Learn How to Declutter Your Dev and Testing GCP Environments
Experimenting with Google Cloud, testing new ideas and creating lots of cloud assets for POCs can create a lot of clutter. Leaving it there can get expensive. Also, this mess imposes the cost of understanding your environment as you continue to work with the project.
What should you do? Blast it!
If you are a customer of DoiT International, you can use Sandbox Projects, which are self-contained and get deleted to clear away the clutter.
A Short DoiT Pitch: If you buy your GCP services through DoiT, you pay no more than you would otherwise. You will also get free consulting from architects like me, as well as access to leading cost-control tools.
But if you’re not yet a DoiT customer, or if your dev projects have assets that you prefer to keep around, while still deleting other clutter, take a look at a Cloud Blaster, a new open source project I will talk about in this article. Simply put, Cloud Blaster safely finds and deletes unwanted assets.
Cloud Blaster vs Safe Scrub
The advantages of Safe Scrub:
- Safe Scrub gives you the safety of not actually deleting anything. It just outputs a Bash script with a simple list of
deletestatements. You can then review and run it at your discretion.
- Since Safe Scrub is pure Bash, you may have more confidence as you see the code that is running, without a compilation step.
- Safe Scrub supports more asset types than Cloud Blaster (for now).
Cloud Blaster has its own safety features, as you’ll see below. It also supports the most common asset types, with the capability of adding more.
Compared to Safe Scrub, Cloud Blaster supports more complexity, since it is in Kotlin rather than Bash. This makes it easier to add new asset types and features, robustly handling special cases. Cloud Scrub is at the limit of the complexity that can be accommodated in Bash, so it’s unlikely to go further.
Cloud Blaster Use Case: Same as Safe Scrub
The use case is intended for development and informal testing projects, where you want to start afresh at the end of the day or before a new test run.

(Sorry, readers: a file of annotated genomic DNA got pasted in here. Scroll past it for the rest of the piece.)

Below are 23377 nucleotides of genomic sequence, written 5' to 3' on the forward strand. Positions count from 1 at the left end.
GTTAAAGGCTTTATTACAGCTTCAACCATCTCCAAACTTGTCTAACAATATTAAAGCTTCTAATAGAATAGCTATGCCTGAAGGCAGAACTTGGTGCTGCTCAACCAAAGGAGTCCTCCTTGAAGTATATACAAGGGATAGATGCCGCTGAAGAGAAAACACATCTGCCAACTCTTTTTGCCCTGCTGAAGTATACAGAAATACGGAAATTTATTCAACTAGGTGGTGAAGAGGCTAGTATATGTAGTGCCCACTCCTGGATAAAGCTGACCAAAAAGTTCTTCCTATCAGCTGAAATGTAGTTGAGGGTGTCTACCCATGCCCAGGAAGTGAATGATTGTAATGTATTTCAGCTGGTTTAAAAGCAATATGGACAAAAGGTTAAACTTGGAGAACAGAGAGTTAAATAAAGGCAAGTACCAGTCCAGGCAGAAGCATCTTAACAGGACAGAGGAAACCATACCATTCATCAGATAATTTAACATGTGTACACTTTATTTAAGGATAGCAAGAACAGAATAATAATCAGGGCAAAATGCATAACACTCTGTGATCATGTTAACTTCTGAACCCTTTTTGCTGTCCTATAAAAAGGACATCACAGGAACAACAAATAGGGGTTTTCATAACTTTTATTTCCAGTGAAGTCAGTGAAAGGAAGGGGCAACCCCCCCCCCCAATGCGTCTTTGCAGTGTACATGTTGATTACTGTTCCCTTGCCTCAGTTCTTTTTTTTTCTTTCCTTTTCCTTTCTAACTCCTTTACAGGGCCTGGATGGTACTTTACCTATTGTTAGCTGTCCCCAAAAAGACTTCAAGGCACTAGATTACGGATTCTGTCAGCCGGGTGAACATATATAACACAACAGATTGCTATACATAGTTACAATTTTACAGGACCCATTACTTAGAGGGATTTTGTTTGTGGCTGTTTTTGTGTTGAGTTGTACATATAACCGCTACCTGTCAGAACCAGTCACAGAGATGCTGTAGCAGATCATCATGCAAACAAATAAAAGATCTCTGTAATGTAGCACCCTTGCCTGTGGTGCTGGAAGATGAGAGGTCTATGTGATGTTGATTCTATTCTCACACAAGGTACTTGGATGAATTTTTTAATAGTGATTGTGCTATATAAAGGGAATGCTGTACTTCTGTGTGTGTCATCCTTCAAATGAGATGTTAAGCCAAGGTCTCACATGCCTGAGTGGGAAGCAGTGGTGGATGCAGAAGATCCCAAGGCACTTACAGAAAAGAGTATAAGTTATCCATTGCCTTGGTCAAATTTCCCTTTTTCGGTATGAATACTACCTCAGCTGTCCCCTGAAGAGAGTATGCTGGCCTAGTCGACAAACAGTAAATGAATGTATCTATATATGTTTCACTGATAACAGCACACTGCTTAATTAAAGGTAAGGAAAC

It is less likely to be useful for production or staging projects, or even team testing projects. For these, you should be using Terraform or other Infrastructure as Code (IaC) which tracks the assets that were created. You can then delete those assets when needed.
To keep things safe and secure, Cloud Blaster has these features.
- The first step, the Lister, doesn't delete any assets. It just lists assets in a file you can review.
- The Lister requires you to explicitly state a project. It does not implicitly use your
- The Lister can be filtered. You can specify a regular expression per asset type so that only certain assets are listed or skipped over.
- After running the Lister, you review the list of assets for deletion and add a comment line
# Ready to deleteto the top. This makes sure you do not forget the review stage. (If you like to live dangerously, write a script to add this comment between the Lister and Deleter steps.)
- Finally, run the Deleter, which deletes exactly the assets listed in the file.
To get the code,
git clone or download it as a zip file.
See the README for details and options. To summarize briefly:
- You optionally edit
list-filter.yamlto whitelist or blacklist assets that you want to include or exclude from the deletion list.
- Run the Lister from the command-line.
- Review the output file
asset-list.txtand add a comment
# Ready to delete.
- Run the Deleter.
To see other options, run
./lister.sh -h or
See the Cloud Blaster README for more
Cloud Blaster now supports common important asset types that are set up and torn down in typical development and QA. These include:
- Google Compute Engine instances, disks, firewalls and addresses
- Google Cloud PubSub topics and subscriptions
- Google Kubernetes Engine regional and zonal clusters
- Google Cloud Operations log metrics
- Google App Engine services and versions
- Google Cloud Functions
- Cloud Run services
- Cloud SQL instances
- Google Cloud Storage buckets
If you want more asset types or new features, please submit an issue at GitHub or add support for the asset type and submit a pull request.
Kotlin’s concise syntax and a base deleter class mean that you can easily add a deleter for a new asset type. The body of the PubSub Topic deleter, for example, is only seven lines. Since writing the first draft of this article, I added one for Cloud SQL and tested it — in just 15 minutes and 13 lines of code.
- Uncomment the asset type in
asset-types.propertiesand specify the deleter class here if needed. Instructions are at the top of that file.
- Add the asset type to
list-filter.yaml. (We keep two separate config files, because only one is meant to be user-editable. If you forget to edit this file, a clear error message will remind you.) Optionally add a default filter as in the
Firewallexample in the file.
- Implement a subclass of
BaseDeleteralongside the existing deleter classes. You can use those as examples of how to call the various Google Cloud APIs.
Cloud Blaster has an integration test that sets up assets and then deletes them, checking the output of each step. For details, see the README.
Other Projects and Approaches
- Safe Scrub is an older Bash project that does the same thing.
- Travis CI GCloud Cleanup and Bazooka also delete GCE assets.
- Cloud Nuke does this for AWS.
- Sandbox Projects are available to DoiT International customers at no charge.